Geoffrey Harris's unusual leap day resolution on a bus

Geoffrey Harris on the bus to Swansea
Image caption Geoffrey Harris used leap day to make a short - but significant - bus journey to Swansea

For some, the extra day in February was an opportunity to seize the day and propose.

But for Geoffrey Harris, the 29th was a chance to get on top of his crippling depression - with a simple bus journey to nearby Swansea.

Eight years ago, he was hit by depression and panic attacks. It came "right out of the blue", he said, and lead to him having to retire early.

"I was diagnosed with high blood pressure. My GP sent me home. The next day was sunny so the wife said 'I'll take you for a drive'.

"I couldn't open the door. I couldn't literally open my own front door. It took nearly two months to open the front door. It took another month to walk down to the corner shop, which I couldn't go in because there were people there."

Eventually Mr Harris could get as far as Swansea, a short bus ride from his home. He would spend half an hour there before catching the bus home again.

But, one day four years ago, he suffered what he describes as a "belter of a panic attack". The bus trips stopped.

But he was inspired to try again when BBC Radio 4's PM programme asked its listeners what unusual things they planned to do on 29 February, which only rolls around every four years. To help his resolve, he contacted the programme and went public with his plan.

"I thought putting it out there would give me the real kick I needed... it was about not letting people I don't know down."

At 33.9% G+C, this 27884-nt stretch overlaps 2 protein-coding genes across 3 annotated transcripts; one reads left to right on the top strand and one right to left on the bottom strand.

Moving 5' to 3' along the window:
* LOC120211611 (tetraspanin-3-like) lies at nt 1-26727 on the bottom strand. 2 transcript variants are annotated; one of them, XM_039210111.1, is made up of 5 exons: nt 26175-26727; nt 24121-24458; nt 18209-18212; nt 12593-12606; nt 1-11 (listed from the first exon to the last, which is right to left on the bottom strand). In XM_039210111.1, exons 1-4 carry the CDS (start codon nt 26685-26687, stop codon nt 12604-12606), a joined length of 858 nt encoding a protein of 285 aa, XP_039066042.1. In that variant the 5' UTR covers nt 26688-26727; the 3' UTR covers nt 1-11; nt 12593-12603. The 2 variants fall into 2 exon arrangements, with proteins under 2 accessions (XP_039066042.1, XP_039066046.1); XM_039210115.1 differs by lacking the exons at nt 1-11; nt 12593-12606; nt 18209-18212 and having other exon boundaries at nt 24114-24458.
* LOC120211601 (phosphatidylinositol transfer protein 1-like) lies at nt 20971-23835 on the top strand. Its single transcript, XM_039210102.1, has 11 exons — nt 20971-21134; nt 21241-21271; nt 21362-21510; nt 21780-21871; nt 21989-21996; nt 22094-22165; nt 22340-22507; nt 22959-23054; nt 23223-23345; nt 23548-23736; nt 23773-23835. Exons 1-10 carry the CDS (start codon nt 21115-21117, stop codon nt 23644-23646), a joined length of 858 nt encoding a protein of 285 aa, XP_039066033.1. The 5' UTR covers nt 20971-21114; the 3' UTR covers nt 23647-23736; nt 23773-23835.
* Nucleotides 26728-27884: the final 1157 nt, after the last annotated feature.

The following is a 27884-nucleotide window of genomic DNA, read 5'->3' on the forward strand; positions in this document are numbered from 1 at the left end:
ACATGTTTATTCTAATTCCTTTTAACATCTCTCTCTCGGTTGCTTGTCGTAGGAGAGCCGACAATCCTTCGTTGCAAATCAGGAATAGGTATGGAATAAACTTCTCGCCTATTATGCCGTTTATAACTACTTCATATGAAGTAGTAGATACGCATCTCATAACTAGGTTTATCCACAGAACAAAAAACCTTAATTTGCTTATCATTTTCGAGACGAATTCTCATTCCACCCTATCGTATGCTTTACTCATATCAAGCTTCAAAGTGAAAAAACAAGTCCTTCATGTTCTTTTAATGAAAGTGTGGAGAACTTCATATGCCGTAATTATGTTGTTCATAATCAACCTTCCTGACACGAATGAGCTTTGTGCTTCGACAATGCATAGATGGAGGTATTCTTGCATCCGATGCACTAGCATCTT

His plight struck a chord, and many listeners wrote in to voice their support. Mr Harris said these words of encouragement gave him a lift.

But he needed more than the encouragement of strangers. "On Tuesday night, my chances of doing it were getting slim because I was getting those old feelings back."

So his son took him by car on the bus route. "What calmed me down was knowing where things were."

When Wednesday came, he felt ready. "I went through the normal routine. I went down to the bus stop. I got on. I picked my favourite seat. I had a song to sing to myself and breathing exercises. I got off. There was the cafe. I went into the small queue and said 'right, I'll have a cake and a cup of coffee'."

After 20 minutes in the cafe, he was back outside in the sunshine.

"The bus pulled in and amongst the people coming off was my darling wife and my cousin. They mouthed 'how are you?' and I punched my hand up in the air. So I was back on the bus, and I felt great."

Although 29 February was a day when Mr Harris made a great leap, he does have a way to go before he feels back to his old self.

"I really enjoyed the drive home because I could see views I hadn't seen in donkeys years. I thought 'I'll get off in town and walk up'.

"That was a mistake. You'd swear I had deep sea diver's boots on.

"The balloon bursts and the adrenalin went. And I'm afraid to say that's where I am at the moment."

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